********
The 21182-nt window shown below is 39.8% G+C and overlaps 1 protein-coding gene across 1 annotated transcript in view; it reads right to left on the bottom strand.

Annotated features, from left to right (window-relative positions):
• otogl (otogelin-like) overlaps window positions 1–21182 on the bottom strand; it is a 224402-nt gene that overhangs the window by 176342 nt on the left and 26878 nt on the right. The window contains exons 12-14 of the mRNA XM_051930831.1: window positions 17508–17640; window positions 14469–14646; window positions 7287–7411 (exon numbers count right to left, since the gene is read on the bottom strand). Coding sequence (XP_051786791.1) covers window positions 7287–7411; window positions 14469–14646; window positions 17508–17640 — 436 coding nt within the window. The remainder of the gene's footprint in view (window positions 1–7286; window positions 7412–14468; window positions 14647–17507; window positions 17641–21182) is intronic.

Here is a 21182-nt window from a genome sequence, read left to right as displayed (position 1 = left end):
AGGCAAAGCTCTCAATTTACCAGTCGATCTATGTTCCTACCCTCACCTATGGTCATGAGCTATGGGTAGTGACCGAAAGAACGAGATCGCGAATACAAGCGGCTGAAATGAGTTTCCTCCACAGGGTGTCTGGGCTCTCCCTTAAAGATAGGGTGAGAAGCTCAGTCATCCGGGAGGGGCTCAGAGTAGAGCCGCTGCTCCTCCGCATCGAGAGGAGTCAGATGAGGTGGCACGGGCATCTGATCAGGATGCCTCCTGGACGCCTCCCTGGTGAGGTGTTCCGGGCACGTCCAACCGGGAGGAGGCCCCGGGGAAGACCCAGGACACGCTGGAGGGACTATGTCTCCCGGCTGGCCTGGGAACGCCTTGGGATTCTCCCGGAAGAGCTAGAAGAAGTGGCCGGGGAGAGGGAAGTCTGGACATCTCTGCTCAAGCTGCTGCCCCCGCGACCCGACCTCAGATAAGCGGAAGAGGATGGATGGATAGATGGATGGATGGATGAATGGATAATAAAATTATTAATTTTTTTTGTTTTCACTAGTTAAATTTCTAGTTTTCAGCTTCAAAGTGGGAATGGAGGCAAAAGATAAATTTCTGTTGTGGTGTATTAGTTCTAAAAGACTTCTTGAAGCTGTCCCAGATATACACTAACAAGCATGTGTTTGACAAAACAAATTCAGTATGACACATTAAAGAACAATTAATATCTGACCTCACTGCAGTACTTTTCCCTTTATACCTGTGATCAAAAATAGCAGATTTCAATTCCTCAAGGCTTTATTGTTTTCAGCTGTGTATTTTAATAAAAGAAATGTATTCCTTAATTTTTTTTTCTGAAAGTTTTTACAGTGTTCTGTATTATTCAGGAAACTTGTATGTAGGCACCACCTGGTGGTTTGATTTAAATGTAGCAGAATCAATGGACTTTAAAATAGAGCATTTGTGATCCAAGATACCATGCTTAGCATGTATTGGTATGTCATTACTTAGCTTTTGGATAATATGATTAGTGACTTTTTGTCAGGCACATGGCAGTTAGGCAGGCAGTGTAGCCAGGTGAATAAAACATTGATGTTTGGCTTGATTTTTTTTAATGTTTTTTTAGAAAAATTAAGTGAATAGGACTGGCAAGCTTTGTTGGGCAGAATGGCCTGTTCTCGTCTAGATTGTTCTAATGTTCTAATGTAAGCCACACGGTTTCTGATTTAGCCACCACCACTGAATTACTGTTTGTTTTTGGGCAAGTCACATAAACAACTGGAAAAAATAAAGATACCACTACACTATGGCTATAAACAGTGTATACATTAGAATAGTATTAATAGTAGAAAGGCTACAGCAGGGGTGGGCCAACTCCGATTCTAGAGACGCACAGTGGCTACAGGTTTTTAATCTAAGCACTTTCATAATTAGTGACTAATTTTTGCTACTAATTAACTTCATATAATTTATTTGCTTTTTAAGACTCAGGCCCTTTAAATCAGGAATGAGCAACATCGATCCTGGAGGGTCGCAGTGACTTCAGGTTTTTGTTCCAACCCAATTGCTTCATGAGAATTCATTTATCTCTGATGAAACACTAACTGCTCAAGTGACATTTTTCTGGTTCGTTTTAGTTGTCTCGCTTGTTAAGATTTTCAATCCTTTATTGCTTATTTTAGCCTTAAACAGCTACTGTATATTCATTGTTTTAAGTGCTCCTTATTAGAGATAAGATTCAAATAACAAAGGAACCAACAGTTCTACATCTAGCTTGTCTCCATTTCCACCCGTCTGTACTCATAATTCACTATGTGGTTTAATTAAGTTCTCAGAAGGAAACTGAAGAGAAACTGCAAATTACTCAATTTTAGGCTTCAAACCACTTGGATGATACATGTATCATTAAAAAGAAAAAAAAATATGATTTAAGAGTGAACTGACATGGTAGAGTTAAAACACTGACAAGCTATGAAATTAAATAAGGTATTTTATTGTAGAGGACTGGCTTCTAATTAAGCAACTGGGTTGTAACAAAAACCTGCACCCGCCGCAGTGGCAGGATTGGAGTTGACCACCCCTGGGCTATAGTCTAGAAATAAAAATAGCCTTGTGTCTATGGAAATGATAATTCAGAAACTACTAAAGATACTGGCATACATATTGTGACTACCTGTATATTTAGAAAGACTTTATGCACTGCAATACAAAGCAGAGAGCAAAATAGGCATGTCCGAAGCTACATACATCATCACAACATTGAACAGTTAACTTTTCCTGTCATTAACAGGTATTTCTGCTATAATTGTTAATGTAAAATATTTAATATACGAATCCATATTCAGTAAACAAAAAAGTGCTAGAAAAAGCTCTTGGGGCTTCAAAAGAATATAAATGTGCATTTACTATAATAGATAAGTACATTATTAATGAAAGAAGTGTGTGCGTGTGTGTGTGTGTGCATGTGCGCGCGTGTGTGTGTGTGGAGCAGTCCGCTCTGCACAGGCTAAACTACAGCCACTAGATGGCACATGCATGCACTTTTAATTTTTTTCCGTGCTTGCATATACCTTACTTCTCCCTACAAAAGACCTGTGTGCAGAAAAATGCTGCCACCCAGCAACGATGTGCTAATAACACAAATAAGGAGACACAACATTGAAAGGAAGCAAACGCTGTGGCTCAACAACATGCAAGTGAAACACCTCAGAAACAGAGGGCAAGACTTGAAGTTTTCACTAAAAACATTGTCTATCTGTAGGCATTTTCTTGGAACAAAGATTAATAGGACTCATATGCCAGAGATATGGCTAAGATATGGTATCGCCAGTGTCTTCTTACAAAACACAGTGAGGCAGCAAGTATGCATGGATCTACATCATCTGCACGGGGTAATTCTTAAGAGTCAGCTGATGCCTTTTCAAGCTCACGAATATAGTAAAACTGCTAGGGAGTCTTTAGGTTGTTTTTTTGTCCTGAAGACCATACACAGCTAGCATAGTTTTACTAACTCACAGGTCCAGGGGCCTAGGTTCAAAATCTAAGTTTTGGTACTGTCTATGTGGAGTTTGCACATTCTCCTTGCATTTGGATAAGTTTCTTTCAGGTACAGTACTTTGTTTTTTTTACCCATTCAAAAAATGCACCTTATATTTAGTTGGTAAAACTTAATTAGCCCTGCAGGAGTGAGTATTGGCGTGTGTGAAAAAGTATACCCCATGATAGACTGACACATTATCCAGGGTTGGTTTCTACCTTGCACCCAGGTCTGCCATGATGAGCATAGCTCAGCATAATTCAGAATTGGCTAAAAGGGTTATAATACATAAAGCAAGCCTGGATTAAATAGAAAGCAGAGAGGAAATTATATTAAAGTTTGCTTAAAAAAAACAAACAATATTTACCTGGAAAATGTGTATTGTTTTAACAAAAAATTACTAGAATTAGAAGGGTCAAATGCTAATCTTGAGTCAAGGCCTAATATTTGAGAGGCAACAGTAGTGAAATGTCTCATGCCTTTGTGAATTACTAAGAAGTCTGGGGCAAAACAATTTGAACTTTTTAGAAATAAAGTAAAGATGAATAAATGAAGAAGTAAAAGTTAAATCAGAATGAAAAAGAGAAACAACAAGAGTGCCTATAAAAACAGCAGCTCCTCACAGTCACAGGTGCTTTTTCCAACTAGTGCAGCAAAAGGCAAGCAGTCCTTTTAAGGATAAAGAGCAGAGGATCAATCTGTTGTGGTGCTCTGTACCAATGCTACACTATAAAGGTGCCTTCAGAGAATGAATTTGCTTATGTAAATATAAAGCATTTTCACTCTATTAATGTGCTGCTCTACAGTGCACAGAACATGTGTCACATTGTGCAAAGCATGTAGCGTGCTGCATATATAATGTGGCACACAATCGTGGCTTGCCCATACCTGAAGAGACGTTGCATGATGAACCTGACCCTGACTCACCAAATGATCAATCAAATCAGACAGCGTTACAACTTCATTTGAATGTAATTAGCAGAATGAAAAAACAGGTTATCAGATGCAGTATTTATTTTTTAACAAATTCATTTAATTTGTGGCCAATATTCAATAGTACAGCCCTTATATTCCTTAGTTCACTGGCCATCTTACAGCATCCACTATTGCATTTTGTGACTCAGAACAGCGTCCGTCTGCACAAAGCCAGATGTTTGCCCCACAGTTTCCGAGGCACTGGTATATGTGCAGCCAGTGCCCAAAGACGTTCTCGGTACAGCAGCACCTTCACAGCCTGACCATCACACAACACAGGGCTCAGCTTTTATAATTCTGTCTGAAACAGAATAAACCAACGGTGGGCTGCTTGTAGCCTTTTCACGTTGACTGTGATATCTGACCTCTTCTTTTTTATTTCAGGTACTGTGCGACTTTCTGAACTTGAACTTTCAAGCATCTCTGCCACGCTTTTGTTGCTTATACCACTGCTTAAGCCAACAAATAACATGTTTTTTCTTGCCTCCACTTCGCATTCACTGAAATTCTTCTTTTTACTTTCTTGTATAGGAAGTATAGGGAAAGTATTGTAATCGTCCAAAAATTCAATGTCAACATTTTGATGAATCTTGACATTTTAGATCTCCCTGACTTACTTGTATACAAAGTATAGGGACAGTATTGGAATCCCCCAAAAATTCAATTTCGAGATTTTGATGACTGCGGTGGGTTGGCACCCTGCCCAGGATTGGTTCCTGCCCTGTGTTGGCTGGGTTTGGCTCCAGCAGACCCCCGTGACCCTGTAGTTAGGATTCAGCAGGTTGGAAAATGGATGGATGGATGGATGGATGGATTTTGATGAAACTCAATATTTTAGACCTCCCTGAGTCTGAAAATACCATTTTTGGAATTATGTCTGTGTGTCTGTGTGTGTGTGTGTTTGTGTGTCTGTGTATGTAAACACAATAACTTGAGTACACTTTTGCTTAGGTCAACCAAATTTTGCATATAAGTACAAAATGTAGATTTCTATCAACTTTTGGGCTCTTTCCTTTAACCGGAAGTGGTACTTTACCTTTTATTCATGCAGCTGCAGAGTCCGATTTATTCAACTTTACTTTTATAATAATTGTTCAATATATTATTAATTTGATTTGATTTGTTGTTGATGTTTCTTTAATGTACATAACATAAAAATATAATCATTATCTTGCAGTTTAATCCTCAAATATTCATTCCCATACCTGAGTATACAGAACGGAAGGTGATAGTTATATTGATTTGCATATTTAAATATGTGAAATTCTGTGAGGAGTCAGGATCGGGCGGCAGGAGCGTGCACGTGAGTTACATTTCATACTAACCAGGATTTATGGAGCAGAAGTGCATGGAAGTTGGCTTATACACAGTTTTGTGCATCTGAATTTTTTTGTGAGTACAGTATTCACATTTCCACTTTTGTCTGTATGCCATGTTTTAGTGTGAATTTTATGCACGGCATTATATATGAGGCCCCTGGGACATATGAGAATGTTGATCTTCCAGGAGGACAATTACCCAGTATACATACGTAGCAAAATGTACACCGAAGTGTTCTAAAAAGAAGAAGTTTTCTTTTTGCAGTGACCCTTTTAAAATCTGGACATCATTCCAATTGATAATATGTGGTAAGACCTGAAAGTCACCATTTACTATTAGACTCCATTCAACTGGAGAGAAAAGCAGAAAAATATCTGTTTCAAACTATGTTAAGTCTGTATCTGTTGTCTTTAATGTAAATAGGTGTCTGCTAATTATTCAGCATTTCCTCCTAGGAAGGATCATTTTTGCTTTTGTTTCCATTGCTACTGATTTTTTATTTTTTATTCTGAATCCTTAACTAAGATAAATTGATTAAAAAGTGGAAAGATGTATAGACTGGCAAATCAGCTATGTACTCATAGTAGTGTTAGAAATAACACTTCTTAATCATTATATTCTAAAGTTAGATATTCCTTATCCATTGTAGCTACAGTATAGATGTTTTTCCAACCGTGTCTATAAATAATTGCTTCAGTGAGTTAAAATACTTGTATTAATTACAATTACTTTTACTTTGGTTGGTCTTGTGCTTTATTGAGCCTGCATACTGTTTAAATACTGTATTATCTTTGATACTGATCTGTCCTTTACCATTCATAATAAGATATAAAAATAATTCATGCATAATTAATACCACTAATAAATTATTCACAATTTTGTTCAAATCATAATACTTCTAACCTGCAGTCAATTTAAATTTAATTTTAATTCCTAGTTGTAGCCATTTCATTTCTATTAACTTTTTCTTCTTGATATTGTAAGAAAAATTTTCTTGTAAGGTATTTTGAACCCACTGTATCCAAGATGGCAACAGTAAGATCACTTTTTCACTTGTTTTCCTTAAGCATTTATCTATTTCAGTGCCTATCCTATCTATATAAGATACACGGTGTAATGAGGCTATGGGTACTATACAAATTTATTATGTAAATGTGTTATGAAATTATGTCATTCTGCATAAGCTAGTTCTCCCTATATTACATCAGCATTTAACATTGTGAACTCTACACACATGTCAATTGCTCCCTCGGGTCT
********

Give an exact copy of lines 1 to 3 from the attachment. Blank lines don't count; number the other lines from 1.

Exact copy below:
The 21182-nt window shown below is 39.8% G+C and overlaps 1 protein-coding gene across 1 annotated transcript in view; it reads right to left on the bottom strand.

Annotated features, from left to right (window-relative positions):
• otogl (otogelin-like) overlaps window positions 1–21182 on the bottom strand; it is a 224402-nt gene that overhangs the window by 176342 nt on the left and 26878 nt on the right. The window contains exons 12-14 of the mRNA XM_051930831.1: window positions 17508–17640; window positions 14469–14646; window positions 7287–7411 (exon numbers count right to left, since the gene is read on the bottom strand). Coding sequence (XP_051786791.1) covers window positions 7287–7411; window positions 14469–14646; window positions 17508–17640 — 436 coding nt within the window. The remainder of the gene's footprint in view (window positions 1–7286; window positions 7412–14468; window positions 14647–17507; window positions 17641–21182) is intronic.